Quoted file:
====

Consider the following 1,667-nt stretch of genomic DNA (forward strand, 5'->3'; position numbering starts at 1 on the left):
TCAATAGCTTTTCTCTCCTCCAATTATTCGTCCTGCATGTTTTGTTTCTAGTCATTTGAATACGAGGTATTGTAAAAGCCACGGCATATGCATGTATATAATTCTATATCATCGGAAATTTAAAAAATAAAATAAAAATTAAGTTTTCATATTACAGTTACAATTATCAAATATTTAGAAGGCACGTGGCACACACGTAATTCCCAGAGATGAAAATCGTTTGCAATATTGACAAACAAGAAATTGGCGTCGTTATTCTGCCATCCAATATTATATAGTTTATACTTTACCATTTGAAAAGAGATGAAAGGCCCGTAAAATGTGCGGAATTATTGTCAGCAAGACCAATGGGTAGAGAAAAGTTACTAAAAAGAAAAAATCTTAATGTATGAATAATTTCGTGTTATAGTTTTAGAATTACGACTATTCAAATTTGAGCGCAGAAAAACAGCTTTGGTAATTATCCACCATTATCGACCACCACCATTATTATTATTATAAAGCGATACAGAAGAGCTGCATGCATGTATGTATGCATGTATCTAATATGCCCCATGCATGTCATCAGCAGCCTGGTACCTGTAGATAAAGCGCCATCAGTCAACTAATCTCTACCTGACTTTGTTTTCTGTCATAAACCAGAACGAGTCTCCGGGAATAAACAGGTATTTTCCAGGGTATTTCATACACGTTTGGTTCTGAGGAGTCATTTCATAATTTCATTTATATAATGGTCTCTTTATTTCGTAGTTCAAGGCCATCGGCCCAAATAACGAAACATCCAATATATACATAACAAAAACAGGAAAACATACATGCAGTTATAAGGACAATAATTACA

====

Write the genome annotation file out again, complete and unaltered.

Consider the following 1,667-nt stretch of genomic DNA (forward strand, 5'->3'; position numbering starts at 1 on the left):
TCAATAGCTTTTCTCTCCTCCAATTATTCGTCCTGCATGTTTTGTTTCTAGTCATTTGAATACGAGGTATTGTAAAAGCCACGGCATATGCATGTATATAATTCTATATCATCGGAAATTTAAAAAATAAAATAAAAATTAAGTTTTCATATTACAGTTACAATTATCAAATATTTAGAAGGCACGTGGCACACACGTAATTCCCAGAGATGAAAATCGTTTGCAATATTGACAAACAAGAAATTGGCGTCGTTATTCTGCCATCCAATATTATATAGTTTATACTTTACCATTTGAAAAGAGATGAAAGGCCCGTAAAATGTGCGGAATTATTGTCAGCAAGACCAATGGGTAGAGAAAAGTTACTAAAAAGAAAAAATCTTAATGTATGAATAATTTCGTGTTATAGTTTTAGAATTACGACTATTCAAATTTGAGCGCAGAAAAACAGCTTTGGTAATTATCCACCATTATCGACCACCACCATTATTATTATTATAAAGCGATACAGAAGAGCTGCATGCATGTATGTATGCATGTATCTAATATGCCCCATGCATGTCATCAGCAGCCTGGTACCTGTAGATAAAGCGCCATCAGTCAACTAATCTCTACCTGACTTTGTTTTCTGTCATAAACCAGAACGAGTCTCCGGGAATAAACAGGTATTTTCCAGGGTATTTCATACACGTTTGGTTCTGAGGAGTCATTTCATAATTTCATTTATATAATGGTCTCTTTATTTCGTAGTTCAAGGCCATCGGCCCAAATAACGAAACATCCAATATATACATAACAAAAACAGGAAAACATACATGCAGTTATAAGGACAATAATTACA